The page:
Ash Wednesday

I love Ash Wednesday! Avery (our 5 year old) loves Ash Wednesday, too. I miss not being in Kansas in order to go to a service with Avery and then enjoying brownies from Starbucks afterwards.

Ash Wednesday is a radical act, a jarring experience for the worshipper. We are reminded of our frailty in the midst of our fantasies of transcendence. In an age where one can nearly upload their consciousness to a cloud of memory and escape the limits of death, it is to our advantage that we gather around ashes and to be reminded of our limits are creatures before a loving Creator.

Ash Wednesday may be the only time we let a stranger touch our face as they place dirty ashes on our foreheads. Think about that, a stranger touching your forehead on any other occasion would be creepy. Ash Wednesday allows us to be disarmed, to be cracked upon to hear the voice of redemptive love.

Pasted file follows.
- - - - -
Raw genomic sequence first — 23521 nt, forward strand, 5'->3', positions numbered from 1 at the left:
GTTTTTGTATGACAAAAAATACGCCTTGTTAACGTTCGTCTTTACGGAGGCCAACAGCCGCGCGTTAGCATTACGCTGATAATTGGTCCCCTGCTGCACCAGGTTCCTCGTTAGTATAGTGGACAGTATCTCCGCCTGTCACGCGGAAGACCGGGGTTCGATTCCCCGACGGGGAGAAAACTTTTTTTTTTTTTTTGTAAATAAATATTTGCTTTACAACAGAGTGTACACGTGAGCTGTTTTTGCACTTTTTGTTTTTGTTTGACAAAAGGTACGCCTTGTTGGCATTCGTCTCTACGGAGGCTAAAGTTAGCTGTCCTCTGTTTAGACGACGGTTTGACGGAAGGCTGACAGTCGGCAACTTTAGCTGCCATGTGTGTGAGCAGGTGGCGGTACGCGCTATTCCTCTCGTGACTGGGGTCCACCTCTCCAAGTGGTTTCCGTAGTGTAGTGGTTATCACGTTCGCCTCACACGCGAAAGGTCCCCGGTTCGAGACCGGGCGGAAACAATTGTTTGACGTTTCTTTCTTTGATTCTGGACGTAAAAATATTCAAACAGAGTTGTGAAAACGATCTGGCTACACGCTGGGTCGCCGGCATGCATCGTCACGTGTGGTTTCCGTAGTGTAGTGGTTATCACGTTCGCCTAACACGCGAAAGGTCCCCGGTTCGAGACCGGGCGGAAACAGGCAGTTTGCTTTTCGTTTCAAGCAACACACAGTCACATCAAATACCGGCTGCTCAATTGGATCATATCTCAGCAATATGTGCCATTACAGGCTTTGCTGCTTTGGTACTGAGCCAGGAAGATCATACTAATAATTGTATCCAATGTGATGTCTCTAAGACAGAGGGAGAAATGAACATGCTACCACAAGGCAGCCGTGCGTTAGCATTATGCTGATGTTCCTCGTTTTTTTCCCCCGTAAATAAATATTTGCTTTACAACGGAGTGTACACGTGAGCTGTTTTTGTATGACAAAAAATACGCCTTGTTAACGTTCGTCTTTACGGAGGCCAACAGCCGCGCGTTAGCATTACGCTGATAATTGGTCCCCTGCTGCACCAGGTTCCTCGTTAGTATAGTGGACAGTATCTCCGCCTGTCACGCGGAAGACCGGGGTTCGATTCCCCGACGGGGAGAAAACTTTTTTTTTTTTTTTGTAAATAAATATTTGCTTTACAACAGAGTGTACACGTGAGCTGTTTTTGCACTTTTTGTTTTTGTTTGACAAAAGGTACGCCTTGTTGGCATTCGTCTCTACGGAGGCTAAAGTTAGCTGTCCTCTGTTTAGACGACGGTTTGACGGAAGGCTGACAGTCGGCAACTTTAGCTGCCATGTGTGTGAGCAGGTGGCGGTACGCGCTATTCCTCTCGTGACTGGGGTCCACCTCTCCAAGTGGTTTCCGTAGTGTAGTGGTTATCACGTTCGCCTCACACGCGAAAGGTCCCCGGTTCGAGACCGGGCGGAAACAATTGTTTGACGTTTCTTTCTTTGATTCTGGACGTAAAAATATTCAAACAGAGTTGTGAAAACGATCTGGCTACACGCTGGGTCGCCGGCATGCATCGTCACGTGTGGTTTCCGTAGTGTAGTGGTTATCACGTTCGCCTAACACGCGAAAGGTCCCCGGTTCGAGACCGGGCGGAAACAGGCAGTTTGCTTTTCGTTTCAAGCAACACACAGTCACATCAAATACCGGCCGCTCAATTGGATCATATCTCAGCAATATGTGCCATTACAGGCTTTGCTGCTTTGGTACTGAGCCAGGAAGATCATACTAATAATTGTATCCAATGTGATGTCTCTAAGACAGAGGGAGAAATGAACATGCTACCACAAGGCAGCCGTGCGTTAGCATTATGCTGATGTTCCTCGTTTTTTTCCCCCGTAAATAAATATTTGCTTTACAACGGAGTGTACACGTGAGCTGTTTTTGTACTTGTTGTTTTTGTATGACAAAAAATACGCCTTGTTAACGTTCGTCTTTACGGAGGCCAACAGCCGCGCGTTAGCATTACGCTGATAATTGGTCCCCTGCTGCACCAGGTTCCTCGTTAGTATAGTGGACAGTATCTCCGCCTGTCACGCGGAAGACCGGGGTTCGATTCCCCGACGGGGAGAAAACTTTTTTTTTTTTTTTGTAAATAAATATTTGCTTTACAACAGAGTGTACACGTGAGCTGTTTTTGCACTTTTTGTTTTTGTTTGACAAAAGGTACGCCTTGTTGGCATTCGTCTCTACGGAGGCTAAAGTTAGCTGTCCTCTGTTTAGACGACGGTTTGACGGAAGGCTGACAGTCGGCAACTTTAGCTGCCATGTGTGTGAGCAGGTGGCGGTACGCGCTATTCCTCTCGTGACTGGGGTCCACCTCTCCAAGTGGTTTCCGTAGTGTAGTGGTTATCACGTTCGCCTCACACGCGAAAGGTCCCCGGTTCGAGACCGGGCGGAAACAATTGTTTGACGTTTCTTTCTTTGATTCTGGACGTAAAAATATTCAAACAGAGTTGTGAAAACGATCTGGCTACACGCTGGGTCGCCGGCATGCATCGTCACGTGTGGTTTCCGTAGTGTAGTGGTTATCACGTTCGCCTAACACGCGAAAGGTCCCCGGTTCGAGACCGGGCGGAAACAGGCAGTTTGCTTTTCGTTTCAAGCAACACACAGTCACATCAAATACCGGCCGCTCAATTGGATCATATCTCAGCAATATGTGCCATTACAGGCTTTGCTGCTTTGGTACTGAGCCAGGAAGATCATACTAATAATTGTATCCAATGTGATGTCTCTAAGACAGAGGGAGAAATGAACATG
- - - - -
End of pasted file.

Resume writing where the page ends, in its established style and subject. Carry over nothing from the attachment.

Henri Nouwen’s prayer for Ash Wednesday is important:

“I truly want to follow you (Jesus), but I also want to follow my own desires and lend an ear to the voices that speak about prestige, success, pleasure, power, and influence. Help me to become deaf to those voices and more attentive to your voice, which calls me to choose the narrow road to life.”

To those of us who choose to live calculated and careful lives, Ash Wednesday initiates us into where we reflect on God’s reckless pursuit of a lost humanity. Ash Wednesday helps us to see that God not only raises the dead, but also raises the living.

Our celebration of resurrection at Easter needs to be proceeded by our reflection of death, including the dead places within ourselves. May we reflect with sobriety and hope this Lenten season.

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